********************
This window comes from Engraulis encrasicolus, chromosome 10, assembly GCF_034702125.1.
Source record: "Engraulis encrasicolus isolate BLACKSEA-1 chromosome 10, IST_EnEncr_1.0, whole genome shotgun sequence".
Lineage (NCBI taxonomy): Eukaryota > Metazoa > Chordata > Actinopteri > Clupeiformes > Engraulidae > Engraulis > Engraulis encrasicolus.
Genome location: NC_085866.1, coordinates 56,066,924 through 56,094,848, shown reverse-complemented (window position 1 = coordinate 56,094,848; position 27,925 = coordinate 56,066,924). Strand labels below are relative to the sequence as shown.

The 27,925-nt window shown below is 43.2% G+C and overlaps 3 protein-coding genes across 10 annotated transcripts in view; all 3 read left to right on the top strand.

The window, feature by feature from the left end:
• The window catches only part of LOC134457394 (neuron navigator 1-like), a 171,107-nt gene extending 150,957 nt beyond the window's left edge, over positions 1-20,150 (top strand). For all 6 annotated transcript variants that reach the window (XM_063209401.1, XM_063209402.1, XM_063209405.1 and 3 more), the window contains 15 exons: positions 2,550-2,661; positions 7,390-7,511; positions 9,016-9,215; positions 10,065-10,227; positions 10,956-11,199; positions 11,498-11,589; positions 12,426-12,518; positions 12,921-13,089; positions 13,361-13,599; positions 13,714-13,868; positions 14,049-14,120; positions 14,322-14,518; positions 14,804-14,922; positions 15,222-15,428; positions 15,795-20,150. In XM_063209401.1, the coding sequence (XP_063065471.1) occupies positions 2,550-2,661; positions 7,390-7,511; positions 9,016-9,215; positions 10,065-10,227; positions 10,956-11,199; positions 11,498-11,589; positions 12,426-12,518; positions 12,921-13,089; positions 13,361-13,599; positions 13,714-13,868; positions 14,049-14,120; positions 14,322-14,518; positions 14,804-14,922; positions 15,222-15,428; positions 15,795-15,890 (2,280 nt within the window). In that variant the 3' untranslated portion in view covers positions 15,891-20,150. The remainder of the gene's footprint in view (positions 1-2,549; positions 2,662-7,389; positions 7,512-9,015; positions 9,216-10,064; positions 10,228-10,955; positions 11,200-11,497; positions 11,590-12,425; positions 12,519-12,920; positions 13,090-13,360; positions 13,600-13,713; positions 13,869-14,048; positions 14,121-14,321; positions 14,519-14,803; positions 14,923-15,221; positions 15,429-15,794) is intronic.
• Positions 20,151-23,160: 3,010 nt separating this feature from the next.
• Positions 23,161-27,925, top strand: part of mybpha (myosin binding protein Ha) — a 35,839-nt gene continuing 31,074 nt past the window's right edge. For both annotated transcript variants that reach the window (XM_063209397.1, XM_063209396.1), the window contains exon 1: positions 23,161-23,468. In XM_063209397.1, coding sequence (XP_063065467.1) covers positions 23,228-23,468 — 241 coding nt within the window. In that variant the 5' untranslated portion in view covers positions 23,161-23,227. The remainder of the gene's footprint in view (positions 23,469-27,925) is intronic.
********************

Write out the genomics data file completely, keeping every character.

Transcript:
This window comes from Engraulis encrasicolus, chromosome 10, assembly GCF_034702125.1.
Source record: "Engraulis encrasicolus isolate BLACKSEA-1 chromosome 10, IST_EnEncr_1.0, whole genome shotgun sequence".
Lineage (NCBI taxonomy): Eukaryota > Metazoa > Chordata > Actinopteri > Clupeiformes > Engraulidae > Engraulis > Engraulis encrasicolus.
Genome location: NC_085866.1, coordinates 56,066,924 through 56,094,848, shown reverse-complemented (window position 1 = coordinate 56,094,848; position 27,925 = coordinate 56,066,924). Strand labels below are relative to the sequence as shown.

The 27,925-nt window shown below is 43.2% G+C and overlaps 3 protein-coding genes across 10 annotated transcripts in view; all 3 read left to right on the top strand.

The window, feature by feature from the left end:
• The window catches only part of LOC134457394 (neuron navigator 1-like), a 171,107-nt gene extending 150,957 nt beyond the window's left edge, over positions 1-20,150 (top strand). For all 6 annotated transcript variants that reach the window (XM_063209401.1, XM_063209402.1, XM_063209405.1 and 3 more), the window contains 15 exons: positions 2,550-2,661; positions 7,390-7,511; positions 9,016-9,215; positions 10,065-10,227; positions 10,956-11,199; positions 11,498-11,589; positions 12,426-12,518; positions 12,921-13,089; positions 13,361-13,599; positions 13,714-13,868; positions 14,049-14,120; positions 14,322-14,518; positions 14,804-14,922; positions 15,222-15,428; positions 15,795-20,150. In XM_063209401.1, the coding sequence (XP_063065471.1) occupies positions 2,550-2,661; positions 7,390-7,511; positions 9,016-9,215; positions 10,065-10,227; positions 10,956-11,199; positions 11,498-11,589; positions 12,426-12,518; positions 12,921-13,089; positions 13,361-13,599; positions 13,714-13,868; positions 14,049-14,120; positions 14,322-14,518; positions 14,804-14,922; positions 15,222-15,428; positions 15,795-15,890 (2,280 nt within the window). In that variant the 3' untranslated portion in view covers positions 15,891-20,150. The remainder of the gene's footprint in view (positions 1-2,549; positions 2,662-7,389; positions 7,512-9,015; positions 9,216-10,064; positions 10,228-10,955; positions 11,200-11,497; positions 11,590-12,425; positions 12,519-12,920; positions 13,090-13,360; positions 13,600-13,713; positions 13,869-14,048; positions 14,121-14,321; positions 14,519-14,803; positions 14,923-15,221; positions 15,429-15,794) is intronic.
• Positions 20,151-23,160: 3,010 nt separating this feature from the next.
• Positions 23,161-27,925, top strand: part of mybpha (myosin binding protein Ha) — a 35,839-nt gene continuing 31,074 nt past the window's right edge. For both annotated transcript variants that reach the window (XM_063209397.1, XM_063209396.1), the window contains exon 1: positions 23,161-23,468. In XM_063209397.1, coding sequence (XP_063065467.1) covers positions 23,228-23,468 — 241 coding nt within the window. In that variant the 5' untranslated portion in view covers positions 23,161-23,227. The remainder of the gene's footprint in view (positions 23,469-27,925) is intronic.